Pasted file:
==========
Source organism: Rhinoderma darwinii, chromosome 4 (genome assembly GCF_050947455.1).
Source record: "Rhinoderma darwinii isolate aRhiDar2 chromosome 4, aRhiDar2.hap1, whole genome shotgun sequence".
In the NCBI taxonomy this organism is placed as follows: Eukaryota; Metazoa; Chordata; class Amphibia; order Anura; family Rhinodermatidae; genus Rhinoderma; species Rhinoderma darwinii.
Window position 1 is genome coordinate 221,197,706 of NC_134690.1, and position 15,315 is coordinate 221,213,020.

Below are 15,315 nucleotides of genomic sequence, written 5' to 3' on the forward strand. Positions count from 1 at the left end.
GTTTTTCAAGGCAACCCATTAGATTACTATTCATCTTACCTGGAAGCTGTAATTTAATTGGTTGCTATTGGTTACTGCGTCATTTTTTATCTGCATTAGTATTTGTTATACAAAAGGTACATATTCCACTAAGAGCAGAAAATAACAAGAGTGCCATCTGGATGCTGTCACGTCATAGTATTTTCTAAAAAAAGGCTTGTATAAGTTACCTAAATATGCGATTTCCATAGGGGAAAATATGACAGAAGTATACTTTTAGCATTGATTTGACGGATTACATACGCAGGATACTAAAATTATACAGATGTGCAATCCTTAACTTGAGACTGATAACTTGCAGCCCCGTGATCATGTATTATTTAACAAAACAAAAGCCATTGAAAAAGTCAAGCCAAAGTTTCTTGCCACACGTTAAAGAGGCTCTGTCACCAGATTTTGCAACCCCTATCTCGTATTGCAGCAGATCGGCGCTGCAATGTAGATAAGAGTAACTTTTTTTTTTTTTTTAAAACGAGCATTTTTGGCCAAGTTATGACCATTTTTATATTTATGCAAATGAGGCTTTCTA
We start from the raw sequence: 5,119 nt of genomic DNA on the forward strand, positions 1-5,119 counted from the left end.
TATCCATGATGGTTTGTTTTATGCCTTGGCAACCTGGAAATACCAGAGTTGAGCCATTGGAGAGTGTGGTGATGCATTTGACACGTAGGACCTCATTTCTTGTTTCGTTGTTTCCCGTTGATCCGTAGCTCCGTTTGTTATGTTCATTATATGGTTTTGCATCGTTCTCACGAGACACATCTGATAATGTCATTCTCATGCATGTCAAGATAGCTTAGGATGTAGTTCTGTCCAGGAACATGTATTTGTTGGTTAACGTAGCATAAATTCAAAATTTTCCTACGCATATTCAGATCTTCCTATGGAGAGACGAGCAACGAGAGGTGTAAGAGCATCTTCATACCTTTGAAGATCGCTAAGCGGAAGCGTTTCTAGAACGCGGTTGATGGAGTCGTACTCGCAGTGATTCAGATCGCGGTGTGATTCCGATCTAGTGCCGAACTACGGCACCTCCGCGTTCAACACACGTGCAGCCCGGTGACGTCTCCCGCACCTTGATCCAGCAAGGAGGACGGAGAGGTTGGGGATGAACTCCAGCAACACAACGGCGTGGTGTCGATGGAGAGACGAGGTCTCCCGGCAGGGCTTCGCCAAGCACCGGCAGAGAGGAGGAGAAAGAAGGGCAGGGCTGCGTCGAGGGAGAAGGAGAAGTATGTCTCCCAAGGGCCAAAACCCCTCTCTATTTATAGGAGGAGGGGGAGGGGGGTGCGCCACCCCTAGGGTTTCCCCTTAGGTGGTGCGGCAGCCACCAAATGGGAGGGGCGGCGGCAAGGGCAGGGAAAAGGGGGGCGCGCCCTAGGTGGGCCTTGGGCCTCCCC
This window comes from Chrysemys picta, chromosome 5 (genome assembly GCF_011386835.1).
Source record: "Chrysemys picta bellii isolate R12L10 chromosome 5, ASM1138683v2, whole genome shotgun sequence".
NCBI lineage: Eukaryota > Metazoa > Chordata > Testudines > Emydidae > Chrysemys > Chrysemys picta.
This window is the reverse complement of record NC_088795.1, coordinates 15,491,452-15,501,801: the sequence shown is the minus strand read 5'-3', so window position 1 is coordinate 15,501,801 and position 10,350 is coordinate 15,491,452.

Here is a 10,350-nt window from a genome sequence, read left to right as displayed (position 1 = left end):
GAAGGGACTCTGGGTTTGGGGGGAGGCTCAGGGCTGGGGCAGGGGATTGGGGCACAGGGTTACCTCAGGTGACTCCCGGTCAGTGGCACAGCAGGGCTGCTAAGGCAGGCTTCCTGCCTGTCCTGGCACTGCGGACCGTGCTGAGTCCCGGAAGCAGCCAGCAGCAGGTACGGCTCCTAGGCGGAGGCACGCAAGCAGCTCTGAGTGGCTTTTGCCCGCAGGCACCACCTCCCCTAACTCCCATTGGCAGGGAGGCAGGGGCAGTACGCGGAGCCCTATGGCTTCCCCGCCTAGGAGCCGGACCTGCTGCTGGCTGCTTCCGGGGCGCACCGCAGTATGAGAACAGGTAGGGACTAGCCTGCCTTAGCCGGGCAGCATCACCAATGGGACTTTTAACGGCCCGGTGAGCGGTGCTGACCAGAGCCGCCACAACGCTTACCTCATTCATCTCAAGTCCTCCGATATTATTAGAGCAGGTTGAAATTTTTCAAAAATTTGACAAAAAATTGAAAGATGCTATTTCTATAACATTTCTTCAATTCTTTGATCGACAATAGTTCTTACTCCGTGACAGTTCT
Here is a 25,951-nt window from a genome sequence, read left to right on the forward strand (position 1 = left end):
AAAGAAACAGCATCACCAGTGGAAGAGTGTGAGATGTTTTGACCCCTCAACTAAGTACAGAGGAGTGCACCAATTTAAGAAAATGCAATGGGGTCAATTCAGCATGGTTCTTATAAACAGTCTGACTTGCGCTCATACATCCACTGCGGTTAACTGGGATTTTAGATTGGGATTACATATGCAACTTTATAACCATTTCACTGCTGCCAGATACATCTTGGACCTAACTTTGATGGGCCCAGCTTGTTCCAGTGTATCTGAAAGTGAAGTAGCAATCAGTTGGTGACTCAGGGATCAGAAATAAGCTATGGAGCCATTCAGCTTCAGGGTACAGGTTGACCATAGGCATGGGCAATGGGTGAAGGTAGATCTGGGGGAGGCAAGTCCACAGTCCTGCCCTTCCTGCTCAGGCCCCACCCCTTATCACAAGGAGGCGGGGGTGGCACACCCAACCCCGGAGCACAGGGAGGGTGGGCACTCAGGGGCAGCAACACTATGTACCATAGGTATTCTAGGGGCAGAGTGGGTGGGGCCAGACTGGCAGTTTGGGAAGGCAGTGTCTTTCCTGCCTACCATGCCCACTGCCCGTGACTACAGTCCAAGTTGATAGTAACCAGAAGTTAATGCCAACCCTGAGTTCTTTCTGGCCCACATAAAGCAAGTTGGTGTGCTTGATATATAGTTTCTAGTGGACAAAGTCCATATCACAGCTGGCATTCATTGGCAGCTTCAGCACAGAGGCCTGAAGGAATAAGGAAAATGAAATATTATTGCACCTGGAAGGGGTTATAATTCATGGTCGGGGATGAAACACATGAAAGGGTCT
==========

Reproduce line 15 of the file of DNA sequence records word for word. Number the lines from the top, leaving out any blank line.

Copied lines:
Here is a 25,951-nt window from a genome sequence, read left to right on the forward strand (position 1 = left end):